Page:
I considered adding this to my earlier Gallup poll post about the rise of third-party sentiment, but the numbers on Barack Obama stand out as a separate issue.  The Associated Press/GfK poll demonstrates a high degree of dissatisfaction with all sides in the shutdown, including with Obama, who still fares better than his own party:

Americans are finding little they like about President Barack Obama or either political party, according to a new poll that suggests the possibility of a “throw the bums out” mentality in next year’s midterm elections.

The AP-GfK poll finds few people approve of the way the president is handling most major issues and most people say he’s not decisive, strong, honest, reasonable or inspiring.

In the midst of the government shutdown and Washington gridlock, the president is faring much better than his party, with large majorities of those surveyed finding little positive to say about Democrats. The negatives are even higher for the Republicans across the board, with 4 out of 5 people describing the GOP as unlikeable and dishonest and not compassionate, refreshing, inspiring or innovative.

It’s true that Obama gets the best numbers, but that’s damning by faint praise in this poll.  His strongest suit — likeability — is now down to 49/47, and it’s the only positive in the group.  Majorities now reject the idea that Obama is honest (44/52), reasonable (43/53), strong (41/54), or decisive (a whopping 38/58).  His previous status of being an inspirational leader has declined to 42/54.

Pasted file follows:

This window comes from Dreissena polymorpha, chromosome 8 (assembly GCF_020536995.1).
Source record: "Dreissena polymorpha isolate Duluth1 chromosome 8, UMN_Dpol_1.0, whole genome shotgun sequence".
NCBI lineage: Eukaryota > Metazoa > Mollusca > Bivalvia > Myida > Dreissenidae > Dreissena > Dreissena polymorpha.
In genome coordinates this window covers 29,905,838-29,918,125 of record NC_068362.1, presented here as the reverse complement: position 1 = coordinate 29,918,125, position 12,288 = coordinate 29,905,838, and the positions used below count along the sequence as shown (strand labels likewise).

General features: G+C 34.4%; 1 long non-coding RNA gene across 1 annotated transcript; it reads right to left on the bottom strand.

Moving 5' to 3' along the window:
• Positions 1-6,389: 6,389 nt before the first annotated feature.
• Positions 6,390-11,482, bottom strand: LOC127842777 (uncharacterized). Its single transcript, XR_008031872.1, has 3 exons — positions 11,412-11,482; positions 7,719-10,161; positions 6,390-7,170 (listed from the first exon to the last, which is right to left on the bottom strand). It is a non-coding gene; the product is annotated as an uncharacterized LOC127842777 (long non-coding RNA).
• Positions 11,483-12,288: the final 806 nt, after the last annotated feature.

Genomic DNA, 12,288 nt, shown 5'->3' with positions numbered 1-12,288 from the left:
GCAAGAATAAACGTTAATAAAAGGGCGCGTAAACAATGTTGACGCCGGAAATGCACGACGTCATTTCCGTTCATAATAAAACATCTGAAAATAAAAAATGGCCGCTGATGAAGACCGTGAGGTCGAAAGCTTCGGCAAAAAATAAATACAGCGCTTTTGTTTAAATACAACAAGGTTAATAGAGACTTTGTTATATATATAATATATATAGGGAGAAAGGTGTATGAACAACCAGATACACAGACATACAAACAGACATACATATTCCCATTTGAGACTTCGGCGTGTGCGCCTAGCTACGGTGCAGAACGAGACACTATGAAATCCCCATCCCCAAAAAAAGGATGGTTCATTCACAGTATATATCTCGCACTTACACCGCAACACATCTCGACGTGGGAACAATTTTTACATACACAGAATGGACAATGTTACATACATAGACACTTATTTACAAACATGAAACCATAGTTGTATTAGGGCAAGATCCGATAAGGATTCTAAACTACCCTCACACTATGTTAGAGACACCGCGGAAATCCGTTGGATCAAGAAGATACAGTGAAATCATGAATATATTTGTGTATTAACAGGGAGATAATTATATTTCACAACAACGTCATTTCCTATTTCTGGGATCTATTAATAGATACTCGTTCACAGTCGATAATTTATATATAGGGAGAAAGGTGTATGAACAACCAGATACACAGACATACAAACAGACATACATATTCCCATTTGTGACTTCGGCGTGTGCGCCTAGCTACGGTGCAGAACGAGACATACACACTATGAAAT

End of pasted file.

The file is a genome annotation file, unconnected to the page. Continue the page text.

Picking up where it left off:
Obama looks stronger than he is in comparison to everyone else.  Democrats and Republicans score much lower on all of these attributes, but Republicans easily score the lowest.  They’re about even on strength — 31/64 Dems, 30/66 GOP — but on the rest, Republicans score 10 or more points below Democrats.  On being reasonable, Democrats get 33% to the GOP’s 20%.

It’s not pretty for either party, but especially for Republicans who had hoped to gain a big swing in momentum by forcing brinksmanship on ObamaCare in the budget and debt-ceiling fight.  Whatever one thinks of the particulars in each poll this week, it’s clear that voters aren’t rising up against Democrats alone, or Obama in particular.  And that may have some unintended effects next year, unless the standoff gets resolved quickly:

The numbers offer warning signs for every incumbent lawmaker, and if these angry sentiments stretch into next year, the 2014 elections could feel much like the 2006 and 2010 midterms when being affiliated with Washington was considered toxic by many voters. In 2006, voters booted Republicans from power in the House and Senate, and in 2010, they fired Democrats who had been controlling the House.

This is probably what is driving the White House to bypass Harry Reid, and why the House and Senate Republicans are changing tactics and looking for a resolution with some face-saving gains.  No one’s winning this fight, and everyone has something to lose.